Tuesday April 23, 2019
Home Lead Story Electric Fiel...

Electric Fields Used By Spiders To Take Flight: Research

Charles Darwin remarked on the behavior when tiny spiders landed on the HMS Beagle, trailing lines of silk.

0
//
A spider sits in her web. Researchers from England think spiders might be sensing and using electrostatic fields to become airborne.
A spider sits in her web. Researchers from England think spiders might be sensing and using electrostatic fields to become airborne. VOA

Since the 1800s, scientists have marveled at how spiders can take flight using their webbing. Charles Darwin remarked on the behavior when tiny spiders landed on the HMS Beagle, trailing lines of silk. He thought the arachnids might be using heat-generated updrafts to take to the sky, but new research shows a totally different cause may be at play.

Erica Morley and Daniel Robert from the University of Bristol in England were interested in exploring a second explanation for the spiders’ ability. They thought spiders might sense and use electrostatic fields in the air.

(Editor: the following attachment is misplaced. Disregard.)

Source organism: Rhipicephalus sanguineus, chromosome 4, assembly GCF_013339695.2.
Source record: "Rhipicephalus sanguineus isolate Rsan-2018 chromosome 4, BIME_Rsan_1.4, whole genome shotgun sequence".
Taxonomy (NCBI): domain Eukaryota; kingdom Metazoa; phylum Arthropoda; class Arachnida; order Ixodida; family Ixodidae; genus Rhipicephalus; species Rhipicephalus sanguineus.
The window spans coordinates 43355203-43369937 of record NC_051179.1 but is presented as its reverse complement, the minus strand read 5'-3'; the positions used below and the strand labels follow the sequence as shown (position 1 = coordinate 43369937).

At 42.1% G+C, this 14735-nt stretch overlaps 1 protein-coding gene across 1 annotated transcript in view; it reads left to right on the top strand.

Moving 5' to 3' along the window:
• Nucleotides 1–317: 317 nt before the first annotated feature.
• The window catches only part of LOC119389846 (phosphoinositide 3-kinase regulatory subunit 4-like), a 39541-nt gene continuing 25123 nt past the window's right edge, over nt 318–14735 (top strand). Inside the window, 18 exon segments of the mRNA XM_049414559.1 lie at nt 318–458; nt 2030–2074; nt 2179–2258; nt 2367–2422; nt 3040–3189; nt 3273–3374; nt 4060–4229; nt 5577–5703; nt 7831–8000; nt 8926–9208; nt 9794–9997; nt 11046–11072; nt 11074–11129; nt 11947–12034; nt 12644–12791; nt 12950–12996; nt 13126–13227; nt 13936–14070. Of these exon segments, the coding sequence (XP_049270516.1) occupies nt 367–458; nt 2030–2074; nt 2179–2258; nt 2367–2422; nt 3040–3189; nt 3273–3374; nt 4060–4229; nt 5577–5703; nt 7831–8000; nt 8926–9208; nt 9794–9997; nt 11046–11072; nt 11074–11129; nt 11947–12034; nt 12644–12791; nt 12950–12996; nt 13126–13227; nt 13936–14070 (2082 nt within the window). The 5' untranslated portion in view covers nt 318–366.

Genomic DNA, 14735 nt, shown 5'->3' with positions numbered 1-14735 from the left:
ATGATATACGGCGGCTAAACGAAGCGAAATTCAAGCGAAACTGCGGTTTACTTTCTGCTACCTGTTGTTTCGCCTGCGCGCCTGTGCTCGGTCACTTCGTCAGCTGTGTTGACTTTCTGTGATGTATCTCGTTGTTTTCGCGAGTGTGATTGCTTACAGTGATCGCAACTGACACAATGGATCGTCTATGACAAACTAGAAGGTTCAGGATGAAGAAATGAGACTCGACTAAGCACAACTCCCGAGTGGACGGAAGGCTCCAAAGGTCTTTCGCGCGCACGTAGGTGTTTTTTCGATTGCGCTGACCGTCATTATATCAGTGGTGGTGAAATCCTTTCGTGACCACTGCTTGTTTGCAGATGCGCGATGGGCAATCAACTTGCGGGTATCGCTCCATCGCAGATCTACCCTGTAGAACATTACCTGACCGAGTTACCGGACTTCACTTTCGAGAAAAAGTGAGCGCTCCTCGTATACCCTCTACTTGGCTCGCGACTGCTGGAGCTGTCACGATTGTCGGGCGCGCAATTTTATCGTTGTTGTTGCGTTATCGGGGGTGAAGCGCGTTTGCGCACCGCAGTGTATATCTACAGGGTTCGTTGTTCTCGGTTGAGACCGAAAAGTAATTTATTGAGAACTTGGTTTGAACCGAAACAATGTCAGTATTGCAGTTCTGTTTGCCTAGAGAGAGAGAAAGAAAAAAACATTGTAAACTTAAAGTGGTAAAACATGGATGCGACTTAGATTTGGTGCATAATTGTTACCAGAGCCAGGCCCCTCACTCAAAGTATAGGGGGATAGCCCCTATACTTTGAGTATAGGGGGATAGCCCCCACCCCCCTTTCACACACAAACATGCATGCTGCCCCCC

“There have been several studies looking at how air movement and wind can get spiders airborne, but the electrostatic hypothesis was never tested,” Morley told VOA.

Some observers suggested electrostatic fields might be the reason the multiple draglines some spiders use to float don’t get tangled with each other. Biologist Kimberley Sheldon from the University of Tennessee at Knoxville, who was not involved in the new research, pointed out that “though these spiders will have five or six draglines, those strands of silk do not get entangled. So we’ve known for a while that electrostatics probably [are] at least interacting with the spider, with the silk lines themselves, to keep them from getting tangled.”